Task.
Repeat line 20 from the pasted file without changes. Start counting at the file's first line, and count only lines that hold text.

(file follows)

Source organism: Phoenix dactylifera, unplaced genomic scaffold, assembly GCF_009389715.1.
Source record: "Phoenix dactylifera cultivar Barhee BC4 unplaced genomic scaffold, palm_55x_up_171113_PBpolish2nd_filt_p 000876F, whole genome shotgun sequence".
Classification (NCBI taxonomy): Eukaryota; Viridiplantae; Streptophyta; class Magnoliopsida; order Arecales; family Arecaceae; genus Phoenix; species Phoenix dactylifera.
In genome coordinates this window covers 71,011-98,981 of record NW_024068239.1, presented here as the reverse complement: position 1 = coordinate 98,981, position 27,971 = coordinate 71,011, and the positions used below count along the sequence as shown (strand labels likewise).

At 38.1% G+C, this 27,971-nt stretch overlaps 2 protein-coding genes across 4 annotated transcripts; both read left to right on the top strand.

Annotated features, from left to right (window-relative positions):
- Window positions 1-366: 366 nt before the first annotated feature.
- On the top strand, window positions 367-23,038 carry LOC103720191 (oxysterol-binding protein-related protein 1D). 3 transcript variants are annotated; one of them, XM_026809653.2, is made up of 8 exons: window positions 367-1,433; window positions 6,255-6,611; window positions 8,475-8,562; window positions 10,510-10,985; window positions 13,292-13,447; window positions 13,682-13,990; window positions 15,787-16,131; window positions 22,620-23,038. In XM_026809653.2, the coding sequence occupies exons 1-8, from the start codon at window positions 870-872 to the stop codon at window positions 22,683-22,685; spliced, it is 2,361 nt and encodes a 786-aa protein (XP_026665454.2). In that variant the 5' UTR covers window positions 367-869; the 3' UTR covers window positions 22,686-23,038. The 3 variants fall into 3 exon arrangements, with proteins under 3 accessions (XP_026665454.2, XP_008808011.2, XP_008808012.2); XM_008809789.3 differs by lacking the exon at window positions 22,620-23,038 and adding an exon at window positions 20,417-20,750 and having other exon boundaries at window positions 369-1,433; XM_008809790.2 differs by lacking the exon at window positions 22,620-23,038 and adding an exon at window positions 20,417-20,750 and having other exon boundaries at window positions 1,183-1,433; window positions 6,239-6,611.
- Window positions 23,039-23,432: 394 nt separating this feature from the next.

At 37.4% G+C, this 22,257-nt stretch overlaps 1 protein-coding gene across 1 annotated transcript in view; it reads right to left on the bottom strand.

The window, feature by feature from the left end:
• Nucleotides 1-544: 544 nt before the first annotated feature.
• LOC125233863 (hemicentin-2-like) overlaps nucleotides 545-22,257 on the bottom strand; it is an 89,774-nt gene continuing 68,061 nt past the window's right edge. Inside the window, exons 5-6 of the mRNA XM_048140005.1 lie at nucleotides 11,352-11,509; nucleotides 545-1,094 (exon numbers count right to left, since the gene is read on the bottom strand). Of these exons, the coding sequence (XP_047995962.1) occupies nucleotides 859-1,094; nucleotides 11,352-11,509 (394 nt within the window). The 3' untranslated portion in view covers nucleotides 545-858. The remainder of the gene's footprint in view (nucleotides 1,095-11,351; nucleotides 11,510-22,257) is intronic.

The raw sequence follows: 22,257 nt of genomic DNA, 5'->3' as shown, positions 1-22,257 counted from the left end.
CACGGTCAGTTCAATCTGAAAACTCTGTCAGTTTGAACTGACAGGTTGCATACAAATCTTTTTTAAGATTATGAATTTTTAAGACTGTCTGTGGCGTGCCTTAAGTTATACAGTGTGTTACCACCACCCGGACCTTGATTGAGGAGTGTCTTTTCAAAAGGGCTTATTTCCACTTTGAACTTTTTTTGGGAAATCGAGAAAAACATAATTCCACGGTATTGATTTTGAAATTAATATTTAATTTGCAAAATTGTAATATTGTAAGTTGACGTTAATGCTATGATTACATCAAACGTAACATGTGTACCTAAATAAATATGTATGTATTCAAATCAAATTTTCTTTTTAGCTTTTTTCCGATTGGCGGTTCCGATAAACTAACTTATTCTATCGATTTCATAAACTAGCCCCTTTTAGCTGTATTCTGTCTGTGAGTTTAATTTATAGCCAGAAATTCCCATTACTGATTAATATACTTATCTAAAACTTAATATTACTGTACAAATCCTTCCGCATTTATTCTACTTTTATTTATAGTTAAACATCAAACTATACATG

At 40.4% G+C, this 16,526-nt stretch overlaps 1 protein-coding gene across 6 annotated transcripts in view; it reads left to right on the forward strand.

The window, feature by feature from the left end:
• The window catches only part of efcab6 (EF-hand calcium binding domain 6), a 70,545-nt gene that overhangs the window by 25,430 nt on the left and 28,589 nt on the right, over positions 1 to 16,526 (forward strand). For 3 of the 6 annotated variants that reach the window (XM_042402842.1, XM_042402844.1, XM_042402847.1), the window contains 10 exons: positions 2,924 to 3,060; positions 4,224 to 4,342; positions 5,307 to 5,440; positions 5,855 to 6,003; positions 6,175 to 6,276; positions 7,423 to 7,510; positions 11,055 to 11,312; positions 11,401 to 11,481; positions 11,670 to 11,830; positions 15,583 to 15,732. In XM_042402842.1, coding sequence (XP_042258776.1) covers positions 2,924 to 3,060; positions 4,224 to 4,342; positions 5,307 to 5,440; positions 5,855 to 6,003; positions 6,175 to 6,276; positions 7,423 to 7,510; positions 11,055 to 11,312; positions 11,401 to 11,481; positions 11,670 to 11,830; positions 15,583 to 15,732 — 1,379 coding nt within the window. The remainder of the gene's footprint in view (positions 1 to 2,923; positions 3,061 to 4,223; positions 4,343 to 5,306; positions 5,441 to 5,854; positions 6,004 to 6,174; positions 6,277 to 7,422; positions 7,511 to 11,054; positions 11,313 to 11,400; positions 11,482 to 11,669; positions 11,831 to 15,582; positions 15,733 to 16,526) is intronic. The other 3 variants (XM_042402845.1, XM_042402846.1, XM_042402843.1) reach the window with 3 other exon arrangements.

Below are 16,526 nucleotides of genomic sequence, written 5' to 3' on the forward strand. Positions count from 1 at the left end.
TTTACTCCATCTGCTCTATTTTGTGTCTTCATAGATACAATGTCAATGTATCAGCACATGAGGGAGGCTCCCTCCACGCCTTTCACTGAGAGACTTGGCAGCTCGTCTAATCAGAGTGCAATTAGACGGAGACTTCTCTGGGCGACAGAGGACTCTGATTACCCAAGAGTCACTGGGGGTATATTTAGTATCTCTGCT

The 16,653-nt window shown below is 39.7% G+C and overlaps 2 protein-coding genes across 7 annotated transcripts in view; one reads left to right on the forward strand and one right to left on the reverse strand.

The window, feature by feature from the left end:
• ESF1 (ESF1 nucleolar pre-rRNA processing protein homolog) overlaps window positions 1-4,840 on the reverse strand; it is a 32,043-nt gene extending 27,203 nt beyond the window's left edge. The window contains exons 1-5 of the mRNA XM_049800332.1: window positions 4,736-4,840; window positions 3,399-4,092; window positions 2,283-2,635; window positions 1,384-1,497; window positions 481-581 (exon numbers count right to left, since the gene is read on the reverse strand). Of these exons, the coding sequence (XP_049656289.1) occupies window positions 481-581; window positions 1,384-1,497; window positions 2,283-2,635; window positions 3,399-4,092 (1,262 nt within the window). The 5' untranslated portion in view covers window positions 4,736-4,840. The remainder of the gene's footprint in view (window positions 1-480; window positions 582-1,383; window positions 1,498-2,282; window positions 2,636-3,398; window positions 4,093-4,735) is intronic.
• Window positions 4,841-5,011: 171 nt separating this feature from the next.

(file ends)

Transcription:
TTTACTCCATCTGCTCTATTTTGTGTCTTCATAGATACAATGTCAATGTATCAGCACATGAGGGAGGCTCCCTCCACGCCTTTCACTGAGAGACTTGGCAGCTCGTCTAATCAGAGTGCAATTAGACGGAGACTTCTCTGGGCGACAGAGGACTCTGATTACCCAAGAGTCACTGGGGGTATATTTAGTATCTCTGCT